"My message for the British PM is that he must visit Kolkata again soon and see that it is truly the gateway to the east," she said in response to a letter from Cameron apologising for not being able to meet her in London due to his tour of South East Asia.
"I am sorry that my travel plans mean I will not be in London to see you in London. I fondly recall our meeting in Kolkata in November 2013, when we discussed the positive UK-West Bengal bilateral cooperation that exists, and the wealth of trade and investment opportunities this offers," Cameron had written in his letter dated July 24.
Banerjee highlighted that it was a matter of "destiny" that Britain turns to Kolkata and West Bengal, which she described as a "gateway to Asia".
"Britain started with Kolkata as its business capital (during the Raj) so that is the destination. History repeats itself and it is destiny that British business should expand to Kolkata," she said.
Asked how the West Bengal capital compares to London, the Trinamool Congress leader said both cities have their own identity but there are a number of similarities. "As I have been walking around I see a lot of similarities in architecture and road names. They have Queen Victoria's statue, we have Victoria Memorial.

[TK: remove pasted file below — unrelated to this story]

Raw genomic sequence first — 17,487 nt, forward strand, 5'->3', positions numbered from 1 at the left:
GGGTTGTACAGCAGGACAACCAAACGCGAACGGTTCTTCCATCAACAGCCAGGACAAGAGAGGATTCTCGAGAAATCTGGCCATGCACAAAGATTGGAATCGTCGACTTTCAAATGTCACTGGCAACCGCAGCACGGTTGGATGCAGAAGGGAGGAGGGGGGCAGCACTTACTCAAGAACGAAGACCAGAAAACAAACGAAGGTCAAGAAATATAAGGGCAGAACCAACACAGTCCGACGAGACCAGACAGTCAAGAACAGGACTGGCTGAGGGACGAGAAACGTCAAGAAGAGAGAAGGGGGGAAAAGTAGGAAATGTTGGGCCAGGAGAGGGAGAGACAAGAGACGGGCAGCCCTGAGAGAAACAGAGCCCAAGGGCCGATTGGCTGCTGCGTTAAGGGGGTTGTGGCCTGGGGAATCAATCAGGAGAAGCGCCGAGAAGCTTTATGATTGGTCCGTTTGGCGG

London is an expensive city but Kolkata is not. It is a soft, soothing, cheap city. London is pollution-free and we are fast moving towards a cleaner, greener city," she said.
Walking has been central theme of the chief minister's visit to the UK, as she prefers to explore London mostly by foot in her trademark white sari and flip-flops.
It is destiny that British business should expand to Kolkata: Mamata
Asked if she would revisit the British capital, she said: "I will definitely come back. This has been a very fruitful business meet. The perception of Bengal has changed today. It is set to become the industrial hub of India. The size of investments will become clear over time but 21 MoUs have been signed, which is a very positive sign."
"Today the world is a united family and we must walk together," she said. The agenda for Banerjee's five-day visit to the UK was affected as a result of the seven-day state mourning declared in memory of former Indian President Dr A P J Abdul Kalam, who passed away on Monday.
Following floral tributes to Rabindranath Tagore at Gordon Square and Mahatma Gandhi at Parliament Square, she also paid floral tributes to Kalam at a small ceremony organised in Taj St James Court Hotel in London yesterday.
A gala Bengal-themed cultural event at the Natural History Museum, which was to include performances by singer Usha Uthup, and Ustad Rashid Khan, was canceled.
The only official event now planned before she flies back to Kolkata is a corporate briefing at Asia House.